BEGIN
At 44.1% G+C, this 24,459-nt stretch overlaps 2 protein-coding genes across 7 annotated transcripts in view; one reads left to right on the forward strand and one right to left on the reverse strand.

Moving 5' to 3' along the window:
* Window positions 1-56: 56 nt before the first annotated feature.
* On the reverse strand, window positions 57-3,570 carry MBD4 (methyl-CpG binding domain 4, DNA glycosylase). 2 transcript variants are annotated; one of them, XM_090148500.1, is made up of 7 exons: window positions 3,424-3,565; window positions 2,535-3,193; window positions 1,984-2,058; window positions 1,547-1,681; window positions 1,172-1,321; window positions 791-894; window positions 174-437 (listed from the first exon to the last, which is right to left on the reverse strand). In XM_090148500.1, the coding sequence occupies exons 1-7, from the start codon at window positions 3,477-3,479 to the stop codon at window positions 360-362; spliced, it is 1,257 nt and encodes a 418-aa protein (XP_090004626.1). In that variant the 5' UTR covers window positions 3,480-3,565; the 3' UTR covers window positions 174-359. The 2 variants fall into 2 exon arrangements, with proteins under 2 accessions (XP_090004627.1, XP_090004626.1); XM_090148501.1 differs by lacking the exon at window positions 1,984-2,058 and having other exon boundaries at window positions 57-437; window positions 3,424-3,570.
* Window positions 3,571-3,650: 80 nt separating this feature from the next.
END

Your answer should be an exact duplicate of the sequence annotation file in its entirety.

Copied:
At 44.1% G+C, this 24,459-nt stretch overlaps 2 protein-coding genes across 7 annotated transcripts in view; one reads left to right on the forward strand and one right to left on the reverse strand.

Moving 5' to 3' along the window:
* Window positions 1-56: 56 nt before the first annotated feature.
* On the reverse strand, window positions 57-3,570 carry MBD4 (methyl-CpG binding domain 4, DNA glycosylase). 2 transcript variants are annotated; one of them, XM_090148500.1, is made up of 7 exons: window positions 3,424-3,565; window positions 2,535-3,193; window positions 1,984-2,058; window positions 1,547-1,681; window positions 1,172-1,321; window positions 791-894; window positions 174-437 (listed from the first exon to the last, which is right to left on the reverse strand). In XM_090148500.1, the coding sequence occupies exons 1-7, from the start codon at window positions 3,477-3,479 to the stop codon at window positions 360-362; spliced, it is 1,257 nt and encodes a 418-aa protein (XP_090004626.1). In that variant the 5' UTR covers window positions 3,480-3,565; the 3' UTR covers window positions 174-359. The 2 variants fall into 2 exon arrangements, with proteins under 2 accessions (XP_090004627.1, XP_090004626.1); XM_090148501.1 differs by lacking the exon at window positions 1,984-2,058 and having other exon boundaries at window positions 57-437; window positions 3,424-3,570.
* Window positions 3,571-3,650: 80 nt separating this feature from the next.